In terms of why the recent lagging in stock price, this could be from the location of some of their mines. Believe some are in Argentina, and they’ve been in the news a lot lately for a not so good outlook (and payments to holdout bondholders). Could also be because of the cash drain (cash flow being funded by debt concerns me). Just my 30k feet view.

    • TJ, you know more about this than I do, but what I find interesting about your calculation is that if extraction does turn out to cost $1150 instead of $1000, then fair value goes from $8 to $3.40

  3. Ya, it all comes down to the variables. The consensus online for all-in costs range from $1000 to $1250. Previous quarters it was just above $1400. It all depends what you include/exclude. You also get silver and copper when mining gold and, when sold, this would reduce the costs. Also important to note that, at least back in 2013, AUY used a gold value of $950 in determining reserves (company they just acquired used $1300). One of the lowest. They noted something about a long-term view as their reasoning in the conference call. So perhaps they’re being conservative, or they believe this is the appropriate gold price.


    This site offers a good review of figuring the cost per oz of mining gold. If I use their cash-cost method, I get around $1000 for the previous couple years. Although this doesn’t take into effect the cost to find new mines, or cap-ex to sustain existing mines. So maintenance cap-ex should be also accounted for if we’re valuing based on a no-growth methodology (assuming management is competent and will not lose value in buying/producing new mines).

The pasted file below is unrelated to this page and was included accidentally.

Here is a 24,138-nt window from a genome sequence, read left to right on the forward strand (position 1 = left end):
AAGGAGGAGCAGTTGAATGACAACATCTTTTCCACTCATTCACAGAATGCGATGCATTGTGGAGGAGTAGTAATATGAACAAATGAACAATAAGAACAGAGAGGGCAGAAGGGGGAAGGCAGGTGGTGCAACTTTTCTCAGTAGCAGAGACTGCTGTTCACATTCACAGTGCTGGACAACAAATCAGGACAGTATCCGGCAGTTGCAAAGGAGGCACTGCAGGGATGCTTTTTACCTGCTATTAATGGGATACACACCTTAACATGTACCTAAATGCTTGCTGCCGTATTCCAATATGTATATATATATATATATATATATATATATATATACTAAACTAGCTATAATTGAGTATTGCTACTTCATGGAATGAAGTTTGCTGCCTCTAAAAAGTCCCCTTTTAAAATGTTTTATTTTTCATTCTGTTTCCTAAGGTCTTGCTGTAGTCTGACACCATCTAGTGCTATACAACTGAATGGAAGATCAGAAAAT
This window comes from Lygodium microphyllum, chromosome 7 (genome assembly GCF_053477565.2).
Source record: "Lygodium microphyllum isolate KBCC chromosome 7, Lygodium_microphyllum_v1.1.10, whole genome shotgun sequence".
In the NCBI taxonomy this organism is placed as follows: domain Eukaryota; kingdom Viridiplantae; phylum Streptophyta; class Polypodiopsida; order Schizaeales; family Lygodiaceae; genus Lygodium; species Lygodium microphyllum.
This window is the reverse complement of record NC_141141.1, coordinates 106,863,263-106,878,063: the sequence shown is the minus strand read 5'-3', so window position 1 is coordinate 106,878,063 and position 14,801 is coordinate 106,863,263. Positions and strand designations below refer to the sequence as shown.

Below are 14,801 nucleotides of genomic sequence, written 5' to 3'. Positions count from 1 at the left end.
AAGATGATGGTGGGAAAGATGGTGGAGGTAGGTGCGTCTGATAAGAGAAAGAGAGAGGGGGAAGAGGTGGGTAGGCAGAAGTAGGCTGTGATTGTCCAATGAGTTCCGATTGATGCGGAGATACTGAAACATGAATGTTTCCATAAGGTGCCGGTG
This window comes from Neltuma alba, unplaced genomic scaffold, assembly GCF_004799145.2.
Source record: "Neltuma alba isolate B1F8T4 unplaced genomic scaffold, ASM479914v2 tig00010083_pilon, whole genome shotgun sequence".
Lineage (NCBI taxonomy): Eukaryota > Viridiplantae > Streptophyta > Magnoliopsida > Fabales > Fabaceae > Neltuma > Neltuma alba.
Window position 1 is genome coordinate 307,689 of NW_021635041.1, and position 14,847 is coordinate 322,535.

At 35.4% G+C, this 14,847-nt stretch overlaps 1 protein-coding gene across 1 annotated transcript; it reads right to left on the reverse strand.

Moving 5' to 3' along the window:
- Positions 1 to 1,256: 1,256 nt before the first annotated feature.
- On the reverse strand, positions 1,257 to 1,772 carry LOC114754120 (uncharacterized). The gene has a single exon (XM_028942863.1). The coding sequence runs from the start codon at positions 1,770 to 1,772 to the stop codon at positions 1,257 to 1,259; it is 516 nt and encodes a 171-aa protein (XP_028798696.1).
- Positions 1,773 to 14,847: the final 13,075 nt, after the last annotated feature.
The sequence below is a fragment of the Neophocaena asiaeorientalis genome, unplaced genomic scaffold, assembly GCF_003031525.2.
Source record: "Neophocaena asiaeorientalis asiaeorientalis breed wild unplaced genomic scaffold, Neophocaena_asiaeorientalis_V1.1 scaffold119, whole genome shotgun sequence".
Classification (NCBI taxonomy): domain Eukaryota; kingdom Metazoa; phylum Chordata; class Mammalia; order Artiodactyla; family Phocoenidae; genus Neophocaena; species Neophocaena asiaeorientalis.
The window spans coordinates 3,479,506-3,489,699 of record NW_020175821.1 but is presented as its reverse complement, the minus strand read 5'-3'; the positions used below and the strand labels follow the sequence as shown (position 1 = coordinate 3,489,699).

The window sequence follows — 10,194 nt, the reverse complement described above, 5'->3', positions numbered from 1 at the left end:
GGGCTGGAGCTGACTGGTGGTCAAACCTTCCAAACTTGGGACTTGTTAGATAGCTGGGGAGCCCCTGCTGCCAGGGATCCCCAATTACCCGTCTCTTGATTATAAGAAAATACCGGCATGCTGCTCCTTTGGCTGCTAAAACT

I would look at AUY the same way Pabrai looked at ZINC. He was looking for a low risk/high uncertainty investment. He knew zinc would be used far into the future and ZINC, because of the proximity of the mines, was a low cost producer. Eventually other mines would go out of business, supply would fall, and ZINC would make a solid profit again. Low risk in that they’d be the last to go bankrupt, and this would only happen if nobody used zinc anymore. High uncertainty because he didn’t know when supply/demand would tilt back in his favor. The difference for me is zinc is a manufacturing mineral that is used up and new supply is needed to replace it, whereas gold is theoretically a store of value and never really used up (except for certain, low-quantity situations).

  4. May relook at AUY at these price levels. Seem to be some assets selling on the cheap. Most important to me (and a determinant on if I’ll buy) is if they’ll be the last man standing in an industry downsizing. Are they a low cost producer???

    Is this a better opportunity than some of the miners and oil and gas services which are also beaten down and unloved?

  5. Yamana has total all in costs/oz of $1,308 as per 3Q2014. Without Depletion, depreciation & Amortization (non-cash costs) $944. Eldorado is also low cost at $1,255 and $1,052. Yamana has debt but it is reasonable, but the market is fearful. So if gold goes to $1,000 it will slow its production. If gold goes to $1,000 and stays there then you will probably see global financial crisis due to deflation/emerging market problems. The world is wallowing in debt. Yes, yamana has one of the lower cost profiles. The safest investment in this industry is RGLD and FNV –not as cheap because they benefit from dropping gold and oil prices.

    Miners at all time cheapness in their history to gold. You may want to go with SGDM. Yes you pay 0.4% but that ETF has ten quality miners. Unless mining ceases to exist despite its 10,000 year history, you will probably see a decent return over the next three years. These stocks are VERY volatile.

    I will post more tonight.

    Oil service companies are also cheap but not as cheap IN GENERAL as miners.